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China tariffs to raise costs from cradle to grave in U.S.’

American firms warn administration against new duties
A broad cross-section of U.S. businesses has a message for the Trump administration: new tariffs on $200 billion of Chinese imports will force Americans to pay more for items they use throughout their daily lives, from cradles to coffins.
Six days of public hearings on the proposed duties of up to 25% will start on Monday in Washington as part of President Donald Trump’s and the U.S. Trade Representative’s efforts to pressure Beijing for sweeping changes to its trade and economic policies.
Unlike previous rounds of U.S. tariffs, which sought to shield consumers by targeting Chinese industrial machinery, electronic components and other intermediate goods, thousands of consumer products could be directly hit with tariffs by late September.
The $200 billion list targets seafood, furniture and lighting products, tires, chemicals, plastics, bicycles and car seats for babies.
“USTR’s proposed tariffs on an additional $200 billion of Chinese imports dramatically expands the harm to American consumers, workers, businesses, and the economy,” the U.S. Chamber of Commerce said in written testimony for the hearing.
The top U.S. business lobbying group said the administration lacks a “coherent strategy” to address China’s theft of intellectual property and other harmful trade practices and called for “serious discussions”.
Mid-level Trump administration officials and their Chinese counterparts are expected to meet later this week in Washington to discuss their trade dispute. But it is unclear whether the talks will have any effect on the implementation of U.S. tariffs and retaliation by China.
In more than 1,400 written comments submitted to USTR that will be echoed in the hearings, most businesses argued that the tariffs will cause harm and higher costs for products ranging from Halloween costumes and Christmas lights to nuclear fuel inputs, while a small number praised them or asked that they be extended to other products.
‘Safety of children’
Graco Children’s Products Inc. said tariffs “will have a direct negative impact on our company, American parents and most importantly the safety of American children.”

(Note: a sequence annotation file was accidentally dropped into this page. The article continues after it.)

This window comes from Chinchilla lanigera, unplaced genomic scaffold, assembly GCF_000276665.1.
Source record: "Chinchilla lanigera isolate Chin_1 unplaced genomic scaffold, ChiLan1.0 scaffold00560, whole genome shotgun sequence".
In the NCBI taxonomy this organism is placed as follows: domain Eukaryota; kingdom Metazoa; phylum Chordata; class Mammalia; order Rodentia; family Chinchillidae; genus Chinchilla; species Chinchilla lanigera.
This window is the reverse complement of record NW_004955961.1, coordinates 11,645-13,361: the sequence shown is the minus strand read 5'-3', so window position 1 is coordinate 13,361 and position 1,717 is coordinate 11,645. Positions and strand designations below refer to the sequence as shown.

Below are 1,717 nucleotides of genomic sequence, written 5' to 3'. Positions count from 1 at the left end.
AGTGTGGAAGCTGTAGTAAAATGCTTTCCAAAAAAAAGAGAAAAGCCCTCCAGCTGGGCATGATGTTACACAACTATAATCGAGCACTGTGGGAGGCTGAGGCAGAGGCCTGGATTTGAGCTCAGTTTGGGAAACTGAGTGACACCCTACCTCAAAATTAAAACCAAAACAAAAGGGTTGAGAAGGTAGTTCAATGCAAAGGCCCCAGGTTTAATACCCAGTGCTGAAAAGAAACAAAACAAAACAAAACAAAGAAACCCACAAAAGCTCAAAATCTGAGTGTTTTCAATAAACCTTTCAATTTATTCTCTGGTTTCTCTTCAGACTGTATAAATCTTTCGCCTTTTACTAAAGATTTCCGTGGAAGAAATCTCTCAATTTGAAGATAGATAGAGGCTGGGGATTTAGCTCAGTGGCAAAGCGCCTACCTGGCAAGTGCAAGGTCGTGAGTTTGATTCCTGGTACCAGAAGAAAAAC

The company said higher prices may prompt more parents to buy car seats, swings and portable play yards on the second-hand market.
“The proposed tariffs may force parents to use unsafe sleeping environments or let children dangerously co-sleep with parents,” Graco wrote.
The tariff “only causes a children safety issue; it will not convince China to change its policies.”
Evenflo Feeding said the tariffs will hit manual breast pumps “and would cause disproportionate economic harm to U.S. interests.”
At the other end of the life cycle, Centennial Casket Corp.
President Douglas Chen said his Plano, Texas-based company relies exclusively on Chinese-made caskets and the tariffs would cause “great loss” and raise costs for “grieving families purchasing caskets for their loved ones at one of the worst times of their life.”
The Internet Association, representing companies including Facebook Inc., Amazon.com Inc. and Alphabet Inc., said the tariffs “would cause disproportionate economic harm to American Internet companies. The list includes products that impact how Internet companies function.”
Cost of nuclear fuel
Westinghouse Electric Co. LLC, the leading U.S. nuclear fuel producer, said it relies on China for zirconium and zirconium powders — key inputs for tubes used in nuclear fuel assemblies that it uses at plants in Utah, Pennsylvania and South Carolina.
There is no U.S. source of zirconium so the tariff would “raise the cost for Westinghouse to manufacture nuclear fuel for U.S. commercial nuclear power plants” and ultimately “would increase the cost of electricity to a significant percentage of U.S. electricity consumers.”